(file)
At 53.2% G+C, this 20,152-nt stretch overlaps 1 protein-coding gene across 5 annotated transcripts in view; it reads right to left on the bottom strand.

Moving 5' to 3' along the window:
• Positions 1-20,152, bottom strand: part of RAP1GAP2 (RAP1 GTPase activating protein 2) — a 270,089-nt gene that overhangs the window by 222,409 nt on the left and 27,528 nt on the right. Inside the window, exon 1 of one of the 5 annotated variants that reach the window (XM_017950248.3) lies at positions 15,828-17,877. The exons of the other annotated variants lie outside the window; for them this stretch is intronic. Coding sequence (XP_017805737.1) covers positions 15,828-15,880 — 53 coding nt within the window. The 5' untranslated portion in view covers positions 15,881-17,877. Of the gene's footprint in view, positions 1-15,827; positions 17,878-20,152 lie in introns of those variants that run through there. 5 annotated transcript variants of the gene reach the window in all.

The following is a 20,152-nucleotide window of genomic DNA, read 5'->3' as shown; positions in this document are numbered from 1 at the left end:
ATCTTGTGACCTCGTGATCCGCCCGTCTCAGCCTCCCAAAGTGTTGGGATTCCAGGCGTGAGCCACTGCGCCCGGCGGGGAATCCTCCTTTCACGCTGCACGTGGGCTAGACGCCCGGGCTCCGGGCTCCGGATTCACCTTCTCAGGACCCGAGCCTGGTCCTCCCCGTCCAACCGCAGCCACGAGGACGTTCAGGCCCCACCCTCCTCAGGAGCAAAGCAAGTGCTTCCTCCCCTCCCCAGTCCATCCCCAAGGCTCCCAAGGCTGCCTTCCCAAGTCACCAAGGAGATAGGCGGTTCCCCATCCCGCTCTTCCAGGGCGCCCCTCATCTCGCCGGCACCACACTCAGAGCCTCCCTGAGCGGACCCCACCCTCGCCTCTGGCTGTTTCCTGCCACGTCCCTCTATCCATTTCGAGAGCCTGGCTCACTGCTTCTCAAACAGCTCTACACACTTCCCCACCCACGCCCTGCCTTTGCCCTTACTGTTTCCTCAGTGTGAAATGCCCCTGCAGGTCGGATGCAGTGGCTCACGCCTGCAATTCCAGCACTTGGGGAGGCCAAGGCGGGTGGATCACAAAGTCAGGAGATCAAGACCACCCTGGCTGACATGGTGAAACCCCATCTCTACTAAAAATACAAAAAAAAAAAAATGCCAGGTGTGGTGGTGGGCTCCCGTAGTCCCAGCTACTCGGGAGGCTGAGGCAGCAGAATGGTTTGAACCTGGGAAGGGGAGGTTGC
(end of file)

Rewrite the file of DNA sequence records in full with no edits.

At 53.2% G+C, this 20,152-nt stretch overlaps 1 protein-coding gene across 5 annotated transcripts in view; it reads right to left on the bottom strand.

Moving 5' to 3' along the window:
• Positions 1-20,152, bottom strand: part of RAP1GAP2 (RAP1 GTPase activating protein 2) — a 270,089-nt gene that overhangs the window by 222,409 nt on the left and 27,528 nt on the right. Inside the window, exon 1 of one of the 5 annotated variants that reach the window (XM_017950248.3) lies at positions 15,828-17,877. The exons of the other annotated variants lie outside the window; for them this stretch is intronic. Coding sequence (XP_017805737.1) covers positions 15,828-15,880 — 53 coding nt within the window. The 5' untranslated portion in view covers positions 15,881-17,877. Of the gene's footprint in view, positions 1-15,827; positions 17,878-20,152 lie in introns of those variants that run through there. 5 annotated transcript variants of the gene reach the window in all.

The following is a 20,152-nucleotide window of genomic DNA, read 5'->3' as shown; positions in this document are numbered from 1 at the left end:
ATCTTGTGACCTCGTGATCCGCCCGTCTCAGCCTCCCAAAGTGTTGGGATTCCAGGCGTGAGCCACTGCGCCCGGCGGGGAATCCTCCTTTCACGCTGCACGTGGGCTAGACGCCCGGGCTCCGGGCTCCGGATTCACCTTCTCAGGACCCGAGCCTGGTCCTCCCCGTCCAACCGCAGCCACGAGGACGTTCAGGCCCCACCCTCCTCAGGAGCAAAGCAAGTGCTTCCTCCCCTCCCCAGTCCATCCCCAAGGCTCCCAAGGCTGCCTTCCCAAGTCACCAAGGAGATAGGCGGTTCCCCATCCCGCTCTTCCAGGGCGCCCCTCATCTCGCCGGCACCACACTCAGAGCCTCCCTGAGCGGACCCCACCCTCGCCTCTGGCTGTTTCCTGCCACGTCCCTCTATCCATTTCGAGAGCCTGGCTCACTGCTTCTCAAACAGCTCTACACACTTCCCCACCCACGCCCTGCCTTTGCCCTTACTGTTTCCTCAGTGTGAAATGCCCCTGCAGGTCGGATGCAGTGGCTCACGCCTGCAATTCCAGCACTTGGGGAGGCCAAGGCGGGTGGATCACAAAGTCAGGAGATCAAGACCACCCTGGCTGACATGGTGAAACCCCATCTCTACTAAAAATACAAAAAAAAAAAAATGCCAGGTGTGGTGGTGGGCTCCCGTAGTCCCAGCTACTCGGGAGGCTGAGGCAGCAGAATGGTTTGAACCTGGGAAGGGGAGGTTGC